December 31, 2008
A proposed communications database containing details of everybody’s telephone calls, emails and internet use could be run by a private firm, it has been claimed.
The option to tender out the management of the controversial database will be included in a consultation paper to be published next month, according to the Guardian.
The facility is designed to help police and the Security Service by ensuring they have access to vital communications data which may not be saved by telephone or internet providers.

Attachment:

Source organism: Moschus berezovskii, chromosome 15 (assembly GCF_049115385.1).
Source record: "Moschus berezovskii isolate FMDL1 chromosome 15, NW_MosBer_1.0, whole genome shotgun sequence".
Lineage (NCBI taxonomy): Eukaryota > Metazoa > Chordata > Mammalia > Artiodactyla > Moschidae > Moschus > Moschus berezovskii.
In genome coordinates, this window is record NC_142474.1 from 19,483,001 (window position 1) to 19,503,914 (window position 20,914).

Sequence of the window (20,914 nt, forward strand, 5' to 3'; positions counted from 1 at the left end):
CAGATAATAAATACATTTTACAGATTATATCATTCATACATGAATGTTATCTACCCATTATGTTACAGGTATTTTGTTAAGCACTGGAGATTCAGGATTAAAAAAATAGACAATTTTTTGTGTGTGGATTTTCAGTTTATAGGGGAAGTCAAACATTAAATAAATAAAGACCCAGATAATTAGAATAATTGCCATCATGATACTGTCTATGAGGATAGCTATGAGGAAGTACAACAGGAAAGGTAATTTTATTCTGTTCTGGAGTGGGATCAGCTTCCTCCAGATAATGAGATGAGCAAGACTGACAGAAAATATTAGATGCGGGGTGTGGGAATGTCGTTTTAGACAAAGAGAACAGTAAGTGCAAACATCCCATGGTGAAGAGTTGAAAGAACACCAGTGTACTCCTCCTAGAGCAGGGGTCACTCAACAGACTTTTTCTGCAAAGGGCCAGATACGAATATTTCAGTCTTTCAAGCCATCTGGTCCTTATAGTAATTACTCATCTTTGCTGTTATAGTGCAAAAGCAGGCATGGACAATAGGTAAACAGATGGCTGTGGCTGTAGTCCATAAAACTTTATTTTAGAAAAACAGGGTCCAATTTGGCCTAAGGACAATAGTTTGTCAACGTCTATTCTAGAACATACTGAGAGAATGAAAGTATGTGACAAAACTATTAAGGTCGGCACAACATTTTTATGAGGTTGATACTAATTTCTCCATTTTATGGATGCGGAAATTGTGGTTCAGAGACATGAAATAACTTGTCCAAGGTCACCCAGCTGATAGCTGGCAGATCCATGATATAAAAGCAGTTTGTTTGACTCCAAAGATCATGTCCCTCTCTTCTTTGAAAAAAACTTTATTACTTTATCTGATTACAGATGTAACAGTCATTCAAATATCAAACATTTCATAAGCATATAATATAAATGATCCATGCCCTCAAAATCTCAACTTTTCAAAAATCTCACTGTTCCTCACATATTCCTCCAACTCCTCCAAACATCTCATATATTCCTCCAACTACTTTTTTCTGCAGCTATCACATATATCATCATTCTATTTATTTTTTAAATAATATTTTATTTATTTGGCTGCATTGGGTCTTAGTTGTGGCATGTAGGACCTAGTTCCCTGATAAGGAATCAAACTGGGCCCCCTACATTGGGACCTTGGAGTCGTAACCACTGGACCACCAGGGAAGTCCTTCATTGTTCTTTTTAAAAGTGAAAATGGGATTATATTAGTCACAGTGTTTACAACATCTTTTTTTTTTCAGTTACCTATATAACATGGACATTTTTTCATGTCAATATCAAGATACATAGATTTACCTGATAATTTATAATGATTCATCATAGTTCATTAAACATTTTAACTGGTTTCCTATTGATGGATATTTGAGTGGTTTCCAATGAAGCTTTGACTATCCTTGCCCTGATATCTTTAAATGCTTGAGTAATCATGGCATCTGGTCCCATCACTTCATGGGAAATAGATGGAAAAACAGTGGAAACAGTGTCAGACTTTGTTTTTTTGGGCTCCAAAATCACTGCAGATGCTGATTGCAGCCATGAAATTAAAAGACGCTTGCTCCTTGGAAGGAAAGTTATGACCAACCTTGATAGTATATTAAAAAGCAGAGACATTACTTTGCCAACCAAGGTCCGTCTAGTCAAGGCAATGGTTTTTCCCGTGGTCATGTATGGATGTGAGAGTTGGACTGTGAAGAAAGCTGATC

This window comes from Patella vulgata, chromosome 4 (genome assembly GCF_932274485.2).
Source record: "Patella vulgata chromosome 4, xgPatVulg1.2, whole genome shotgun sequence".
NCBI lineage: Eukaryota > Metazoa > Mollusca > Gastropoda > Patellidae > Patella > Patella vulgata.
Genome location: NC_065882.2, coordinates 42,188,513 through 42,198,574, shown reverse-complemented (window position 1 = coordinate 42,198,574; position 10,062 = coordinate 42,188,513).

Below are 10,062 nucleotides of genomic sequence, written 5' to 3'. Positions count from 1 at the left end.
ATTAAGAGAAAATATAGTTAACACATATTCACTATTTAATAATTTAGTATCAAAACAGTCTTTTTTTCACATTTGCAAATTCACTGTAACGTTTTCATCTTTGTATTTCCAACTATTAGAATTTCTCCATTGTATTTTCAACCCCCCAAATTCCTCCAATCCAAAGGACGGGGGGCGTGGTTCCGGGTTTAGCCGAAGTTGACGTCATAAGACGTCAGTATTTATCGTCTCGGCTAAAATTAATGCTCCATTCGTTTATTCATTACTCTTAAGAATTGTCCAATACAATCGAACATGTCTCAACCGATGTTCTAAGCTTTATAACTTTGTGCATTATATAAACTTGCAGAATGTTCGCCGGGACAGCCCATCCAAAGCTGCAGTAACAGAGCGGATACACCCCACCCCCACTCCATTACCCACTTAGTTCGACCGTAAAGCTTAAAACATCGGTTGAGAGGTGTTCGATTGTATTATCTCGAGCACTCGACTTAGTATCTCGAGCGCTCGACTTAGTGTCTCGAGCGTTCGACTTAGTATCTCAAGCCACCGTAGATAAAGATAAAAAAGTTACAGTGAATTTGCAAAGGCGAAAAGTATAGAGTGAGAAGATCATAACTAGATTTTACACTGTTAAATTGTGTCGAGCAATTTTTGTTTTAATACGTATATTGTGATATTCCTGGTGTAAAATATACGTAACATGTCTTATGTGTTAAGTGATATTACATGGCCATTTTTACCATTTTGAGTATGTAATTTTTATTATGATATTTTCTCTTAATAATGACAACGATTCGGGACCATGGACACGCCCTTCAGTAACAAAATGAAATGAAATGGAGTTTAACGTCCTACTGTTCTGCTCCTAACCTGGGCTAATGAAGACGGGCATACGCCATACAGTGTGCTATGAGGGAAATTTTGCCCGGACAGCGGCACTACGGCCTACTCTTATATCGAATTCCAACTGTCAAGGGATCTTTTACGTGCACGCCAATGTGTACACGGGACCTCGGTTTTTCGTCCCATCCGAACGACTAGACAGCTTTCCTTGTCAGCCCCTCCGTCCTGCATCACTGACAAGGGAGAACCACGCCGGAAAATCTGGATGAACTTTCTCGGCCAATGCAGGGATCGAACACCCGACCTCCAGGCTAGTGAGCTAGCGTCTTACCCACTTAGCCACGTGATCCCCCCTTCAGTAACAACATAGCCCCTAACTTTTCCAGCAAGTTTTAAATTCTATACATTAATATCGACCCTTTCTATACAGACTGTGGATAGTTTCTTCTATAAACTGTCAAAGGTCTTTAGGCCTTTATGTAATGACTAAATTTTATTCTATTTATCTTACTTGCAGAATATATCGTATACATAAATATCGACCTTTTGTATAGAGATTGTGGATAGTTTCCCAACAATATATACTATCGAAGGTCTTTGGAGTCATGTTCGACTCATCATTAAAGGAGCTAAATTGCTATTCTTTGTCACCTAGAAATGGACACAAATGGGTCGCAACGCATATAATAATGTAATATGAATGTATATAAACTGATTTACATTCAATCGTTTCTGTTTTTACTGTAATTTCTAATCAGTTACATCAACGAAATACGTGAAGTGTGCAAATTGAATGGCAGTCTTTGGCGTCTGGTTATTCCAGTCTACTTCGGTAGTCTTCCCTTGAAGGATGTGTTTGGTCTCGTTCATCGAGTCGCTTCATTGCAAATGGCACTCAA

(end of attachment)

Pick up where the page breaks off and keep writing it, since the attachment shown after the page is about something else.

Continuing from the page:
The plans have already come under fire from civil liberties campaigners.
But Sir Ken McDonald stepped up his attack in light of the Guardian’s report, dismissing the notion that additional legal assurances would ensure the information is not misused.
He told the paper: “All history tells us that reassurances like these are worthless in the long run. In the first security crisis the locks would loosen.”
The database, which critics claim would cost up to ¬£12 billion, is not intended to feature the content of communications, but only the details of internet sites visited and what emails and telephone calls have been made, to whom and at what times.